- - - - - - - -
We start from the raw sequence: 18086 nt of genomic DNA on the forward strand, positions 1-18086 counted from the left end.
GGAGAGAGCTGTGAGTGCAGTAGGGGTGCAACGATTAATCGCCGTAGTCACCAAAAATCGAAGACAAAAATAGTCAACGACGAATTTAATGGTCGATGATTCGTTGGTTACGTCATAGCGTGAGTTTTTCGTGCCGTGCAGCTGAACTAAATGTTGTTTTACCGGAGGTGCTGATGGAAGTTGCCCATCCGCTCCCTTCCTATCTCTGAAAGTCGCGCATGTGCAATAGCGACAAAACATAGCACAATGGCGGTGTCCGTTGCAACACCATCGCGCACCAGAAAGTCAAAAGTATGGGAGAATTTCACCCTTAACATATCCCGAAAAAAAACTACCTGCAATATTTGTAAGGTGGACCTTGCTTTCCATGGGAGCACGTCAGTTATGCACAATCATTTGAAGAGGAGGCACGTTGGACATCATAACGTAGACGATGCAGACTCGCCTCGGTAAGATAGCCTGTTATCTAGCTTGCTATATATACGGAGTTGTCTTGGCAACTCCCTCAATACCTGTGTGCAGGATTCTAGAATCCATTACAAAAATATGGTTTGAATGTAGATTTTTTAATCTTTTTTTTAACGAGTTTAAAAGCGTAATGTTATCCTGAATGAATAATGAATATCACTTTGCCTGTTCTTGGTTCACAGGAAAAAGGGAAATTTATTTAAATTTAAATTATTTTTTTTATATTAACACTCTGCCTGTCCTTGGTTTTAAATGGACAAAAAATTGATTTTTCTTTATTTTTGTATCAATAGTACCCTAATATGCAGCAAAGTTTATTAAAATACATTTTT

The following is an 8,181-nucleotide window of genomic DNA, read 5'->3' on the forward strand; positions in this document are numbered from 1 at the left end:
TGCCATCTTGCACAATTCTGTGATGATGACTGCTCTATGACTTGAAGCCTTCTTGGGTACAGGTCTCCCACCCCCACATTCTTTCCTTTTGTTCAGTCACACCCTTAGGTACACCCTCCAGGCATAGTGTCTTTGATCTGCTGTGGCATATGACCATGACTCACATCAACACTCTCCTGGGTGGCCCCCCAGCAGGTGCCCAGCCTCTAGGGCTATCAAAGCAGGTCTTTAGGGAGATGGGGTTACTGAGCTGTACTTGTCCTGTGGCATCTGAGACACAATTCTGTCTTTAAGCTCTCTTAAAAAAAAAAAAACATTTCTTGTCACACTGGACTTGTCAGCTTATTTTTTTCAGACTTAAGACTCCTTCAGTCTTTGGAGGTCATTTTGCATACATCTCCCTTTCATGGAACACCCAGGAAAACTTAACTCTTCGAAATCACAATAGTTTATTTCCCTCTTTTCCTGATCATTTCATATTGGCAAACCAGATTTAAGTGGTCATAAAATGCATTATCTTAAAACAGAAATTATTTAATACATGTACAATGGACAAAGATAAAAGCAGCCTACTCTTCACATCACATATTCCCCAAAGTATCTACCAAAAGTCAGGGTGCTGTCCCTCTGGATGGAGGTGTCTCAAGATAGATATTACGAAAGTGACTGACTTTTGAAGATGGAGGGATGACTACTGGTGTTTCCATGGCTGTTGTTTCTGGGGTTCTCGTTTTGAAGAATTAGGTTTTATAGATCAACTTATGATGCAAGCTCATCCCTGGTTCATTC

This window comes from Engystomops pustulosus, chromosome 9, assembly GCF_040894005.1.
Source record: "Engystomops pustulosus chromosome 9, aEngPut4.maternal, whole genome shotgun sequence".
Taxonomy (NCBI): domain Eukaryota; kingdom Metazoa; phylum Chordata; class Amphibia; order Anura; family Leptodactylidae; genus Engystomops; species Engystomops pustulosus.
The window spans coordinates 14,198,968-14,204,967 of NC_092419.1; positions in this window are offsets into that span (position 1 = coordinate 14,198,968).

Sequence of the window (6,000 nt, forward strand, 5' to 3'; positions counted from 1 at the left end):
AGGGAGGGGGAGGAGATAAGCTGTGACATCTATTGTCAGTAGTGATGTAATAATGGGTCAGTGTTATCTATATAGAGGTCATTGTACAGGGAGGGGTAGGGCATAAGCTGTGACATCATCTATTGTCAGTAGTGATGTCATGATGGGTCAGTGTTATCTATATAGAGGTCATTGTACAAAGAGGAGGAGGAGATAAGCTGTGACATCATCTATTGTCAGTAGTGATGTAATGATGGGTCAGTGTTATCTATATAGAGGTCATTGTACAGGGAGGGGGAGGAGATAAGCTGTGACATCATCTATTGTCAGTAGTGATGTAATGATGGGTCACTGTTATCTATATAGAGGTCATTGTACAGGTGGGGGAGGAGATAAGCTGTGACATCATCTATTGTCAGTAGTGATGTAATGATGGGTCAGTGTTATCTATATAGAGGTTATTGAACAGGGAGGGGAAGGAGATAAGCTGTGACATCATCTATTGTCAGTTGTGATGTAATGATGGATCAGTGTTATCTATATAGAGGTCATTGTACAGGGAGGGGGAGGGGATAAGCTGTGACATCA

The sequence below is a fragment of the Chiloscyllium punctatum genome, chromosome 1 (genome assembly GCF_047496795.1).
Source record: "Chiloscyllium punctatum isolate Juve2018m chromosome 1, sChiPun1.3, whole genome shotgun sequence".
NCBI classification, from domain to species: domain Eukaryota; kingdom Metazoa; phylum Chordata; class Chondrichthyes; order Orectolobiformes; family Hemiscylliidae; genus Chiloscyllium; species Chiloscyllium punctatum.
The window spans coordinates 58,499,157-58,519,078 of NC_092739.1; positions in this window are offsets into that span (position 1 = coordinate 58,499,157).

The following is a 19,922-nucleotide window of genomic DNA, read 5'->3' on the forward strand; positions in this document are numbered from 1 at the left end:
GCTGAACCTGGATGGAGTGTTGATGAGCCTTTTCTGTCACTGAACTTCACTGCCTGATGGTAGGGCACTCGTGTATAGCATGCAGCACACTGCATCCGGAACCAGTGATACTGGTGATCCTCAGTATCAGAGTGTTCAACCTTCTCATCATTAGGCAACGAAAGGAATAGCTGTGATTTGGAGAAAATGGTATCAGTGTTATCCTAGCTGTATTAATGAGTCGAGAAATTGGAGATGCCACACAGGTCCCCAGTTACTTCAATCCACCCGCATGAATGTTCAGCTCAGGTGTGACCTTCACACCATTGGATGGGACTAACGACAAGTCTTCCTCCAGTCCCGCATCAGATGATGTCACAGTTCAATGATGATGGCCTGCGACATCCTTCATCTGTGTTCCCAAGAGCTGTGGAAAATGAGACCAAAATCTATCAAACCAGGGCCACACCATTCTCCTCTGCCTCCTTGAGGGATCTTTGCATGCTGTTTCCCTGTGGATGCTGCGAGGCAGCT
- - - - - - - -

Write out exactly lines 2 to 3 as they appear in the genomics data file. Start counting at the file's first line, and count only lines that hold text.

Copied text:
GGAGAGAGCTGTGAGTGCAGTAGGGGTGCAACGATTAATCGCCGTAGTCACCAAAAATCGAAGACAAAAATAGTCAACGACGAATTTAATGGTCGATGATTCGTTGGTTACGTCATAGCGTGAGTTTTTCGTGCCGTGCAGCTGAACTAAATGTTGTTTTACCGGAGGTGCTGATGGAAGTTGCCCATCCGCTCCCTTCCTATCTCTGAAAGTCGCGCATGTGCAATAGCGACAAAACATAGCACAATGGCGGTGTCCGTTGCAACACCATCGCGCACCAGAAAGTCAAAAGTATGGGAGAATTTCACCCTTAACATATCCCGAAAAAAAACTACCTGCAATATTTGTAAGGTGGACCTTGCTTTCCATGGGAGCACGTCAGTTATGCACAATCATTTGAAGAGGAGGCACGTTGGACATCATAACGTAGACGATGCAGACTCGCCTCGGTAAGATAGCCTGTTATCTAGCTTGCTATATATACGGAGTTGTCTTGGCAACTCCCTCAATACCTGTGTGCAGGATTCTAGAATCCATTACAAAAATATGGTTTGAATGTAGATTTTTTAATCTTTTTTTTAACGAGTTTAAAAGCGTAATGTTATCCTGAATGAATAATGAATATCACTTTGCCTGTTCTTGGTTCACAGGAAAAAGGGAAATTTATTTAAATTTAAATTATTTTTTTTATATTAACACTCTGCCTGTCCTTGGTTTTAAATGGACAAAAAATTGATTTTTCTTTATTTTTGTATCAATAGTACCCTAATATGCAGCAAAGTTTATTAAAATACATTTTT

The following is an 8,181-nucleotide window of genomic DNA, read 5'->3' on the forward strand; positions in this document are numbered from 1 at the left end: